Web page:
Over the past year, consumers have noticed significant changes in apparel products being offered at retail. Nearly 7 out of 10 consumers (69%) say clothing prices have increased compared to last year, while nearly three-fourths (73%) say clothing does not last as long as it used to. The majority of consumers (60%) also say clothing fabrics have gotten thinner, and 41 percent say the quality of clothing has decreased. The changes consumers are noticing in clothes offerings at retail are directly related to their idea of “good quality.” Consumers define good-quality clothing as “durable or long lasting” (58%), “made of good, strong fibers or materials” (23%), “made well” (12%), and “good value or worth the money” (11%). Over the past few years, consumers’ definitions of quality clothing have not changed. However, savvy consumers realize that the quality of their clothing options has decreased, leading many consumers to believe they are paying more and getting less.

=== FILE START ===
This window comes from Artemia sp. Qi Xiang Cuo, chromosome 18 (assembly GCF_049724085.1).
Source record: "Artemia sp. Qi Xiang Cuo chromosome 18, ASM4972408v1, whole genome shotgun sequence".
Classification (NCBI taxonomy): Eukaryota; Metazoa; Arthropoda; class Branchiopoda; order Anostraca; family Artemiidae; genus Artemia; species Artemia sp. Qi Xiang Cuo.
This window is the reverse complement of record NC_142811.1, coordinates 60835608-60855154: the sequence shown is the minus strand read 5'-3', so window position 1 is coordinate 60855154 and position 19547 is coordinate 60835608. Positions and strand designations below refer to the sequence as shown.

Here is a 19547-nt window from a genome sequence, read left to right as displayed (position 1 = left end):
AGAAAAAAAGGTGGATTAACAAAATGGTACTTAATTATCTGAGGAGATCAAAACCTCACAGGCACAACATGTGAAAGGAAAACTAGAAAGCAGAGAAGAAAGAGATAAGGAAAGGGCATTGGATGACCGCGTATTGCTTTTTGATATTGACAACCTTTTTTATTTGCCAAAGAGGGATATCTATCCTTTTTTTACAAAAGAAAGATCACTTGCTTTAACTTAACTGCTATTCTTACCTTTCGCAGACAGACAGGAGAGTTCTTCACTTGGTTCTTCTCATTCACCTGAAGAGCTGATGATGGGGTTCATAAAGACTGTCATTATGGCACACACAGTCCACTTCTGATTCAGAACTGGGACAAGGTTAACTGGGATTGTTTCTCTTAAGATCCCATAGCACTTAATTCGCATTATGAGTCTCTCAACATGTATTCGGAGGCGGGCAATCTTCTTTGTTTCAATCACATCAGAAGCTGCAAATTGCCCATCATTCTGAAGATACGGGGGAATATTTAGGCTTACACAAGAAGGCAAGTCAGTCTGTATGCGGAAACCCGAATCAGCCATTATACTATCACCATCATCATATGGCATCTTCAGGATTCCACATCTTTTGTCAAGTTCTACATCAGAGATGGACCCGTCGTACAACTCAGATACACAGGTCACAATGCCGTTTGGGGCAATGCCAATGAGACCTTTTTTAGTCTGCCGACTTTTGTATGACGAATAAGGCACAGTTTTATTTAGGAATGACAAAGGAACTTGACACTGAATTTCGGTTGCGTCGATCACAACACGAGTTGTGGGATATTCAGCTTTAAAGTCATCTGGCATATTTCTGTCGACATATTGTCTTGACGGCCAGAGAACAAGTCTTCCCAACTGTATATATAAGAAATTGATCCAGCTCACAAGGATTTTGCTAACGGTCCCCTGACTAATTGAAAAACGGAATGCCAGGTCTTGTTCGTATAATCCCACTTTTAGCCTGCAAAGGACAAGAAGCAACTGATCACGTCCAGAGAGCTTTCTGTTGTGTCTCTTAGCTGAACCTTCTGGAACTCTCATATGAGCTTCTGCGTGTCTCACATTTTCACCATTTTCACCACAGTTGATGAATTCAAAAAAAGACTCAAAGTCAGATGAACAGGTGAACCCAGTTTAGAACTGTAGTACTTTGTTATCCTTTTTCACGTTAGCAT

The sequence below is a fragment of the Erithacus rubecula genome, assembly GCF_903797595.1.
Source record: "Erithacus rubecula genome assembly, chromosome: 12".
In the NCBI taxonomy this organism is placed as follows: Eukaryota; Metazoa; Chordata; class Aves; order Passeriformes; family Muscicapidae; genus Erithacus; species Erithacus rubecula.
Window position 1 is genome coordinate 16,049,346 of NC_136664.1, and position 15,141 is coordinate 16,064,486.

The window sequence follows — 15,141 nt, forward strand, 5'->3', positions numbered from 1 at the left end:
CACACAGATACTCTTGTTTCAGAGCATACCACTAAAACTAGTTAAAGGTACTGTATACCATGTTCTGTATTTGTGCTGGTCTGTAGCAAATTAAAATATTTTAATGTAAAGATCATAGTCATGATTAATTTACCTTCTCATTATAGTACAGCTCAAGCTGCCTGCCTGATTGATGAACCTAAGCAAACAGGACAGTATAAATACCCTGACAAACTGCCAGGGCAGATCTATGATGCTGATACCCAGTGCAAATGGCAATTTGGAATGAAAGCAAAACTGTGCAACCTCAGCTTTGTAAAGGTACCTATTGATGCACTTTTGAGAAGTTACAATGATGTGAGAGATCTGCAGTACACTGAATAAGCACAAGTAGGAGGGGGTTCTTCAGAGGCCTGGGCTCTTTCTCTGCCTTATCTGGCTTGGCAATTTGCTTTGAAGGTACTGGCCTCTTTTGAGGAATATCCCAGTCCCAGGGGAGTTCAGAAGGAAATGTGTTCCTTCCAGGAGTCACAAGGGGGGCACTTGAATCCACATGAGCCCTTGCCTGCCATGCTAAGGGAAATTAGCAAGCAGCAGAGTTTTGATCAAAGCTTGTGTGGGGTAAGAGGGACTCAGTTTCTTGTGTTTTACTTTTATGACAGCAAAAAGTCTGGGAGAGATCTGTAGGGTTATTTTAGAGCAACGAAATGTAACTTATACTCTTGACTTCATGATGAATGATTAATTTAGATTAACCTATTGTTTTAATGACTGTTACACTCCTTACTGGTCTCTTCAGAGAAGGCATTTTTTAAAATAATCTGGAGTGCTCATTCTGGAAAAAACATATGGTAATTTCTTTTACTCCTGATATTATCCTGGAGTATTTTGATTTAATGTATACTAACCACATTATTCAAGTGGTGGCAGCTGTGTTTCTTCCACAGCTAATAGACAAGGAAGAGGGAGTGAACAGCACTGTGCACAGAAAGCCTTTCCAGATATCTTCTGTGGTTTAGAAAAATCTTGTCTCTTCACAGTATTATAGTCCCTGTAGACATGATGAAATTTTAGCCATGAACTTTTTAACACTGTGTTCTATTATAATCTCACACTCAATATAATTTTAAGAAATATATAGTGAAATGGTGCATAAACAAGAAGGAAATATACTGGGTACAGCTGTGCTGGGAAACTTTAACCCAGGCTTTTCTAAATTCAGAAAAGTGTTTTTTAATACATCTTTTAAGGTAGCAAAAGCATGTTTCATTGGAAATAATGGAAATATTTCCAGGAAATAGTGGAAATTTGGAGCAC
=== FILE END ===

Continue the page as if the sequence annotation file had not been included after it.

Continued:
Clothing durability and longevity are areas where most consumers said they have seen a decline in apparel quality; however, consumers have expectations for how long their clothing should last. For example, according to Cotton Incorporated’s Lifestyle Monitor™ Survey, consumers expect their jeans to last an average of four years. When consumers notice their jeans starting to fall apart after one year, retailers can expect to receive complaints from their customers. The Internet also provides dissatisfied customers with the opportunity to inform other potential buyers to beware as shown in the nearby comment from an apparel retailer’s website:
Other factors that compromise the longevity of consumers’ clothing relate to durability issues that result after laundering. In many cases, issues with clothing fading, shrinking, and pilling may be the fault of consumers’ poor laundering habits; however, these problems can also be caused by changes in clothing quality, and ultimately consumers may associate these durability issues with the brand or retailer. More than eight out of ten consumers have experienced their clothing fading (91%), pilling (87%), losing shape (84%), or shrinking (83%). Among those who have experienced durability issues, most say they are bothered when their clothing shrinks (85%), loses its shape (82%), pills (81%), or fades (78%).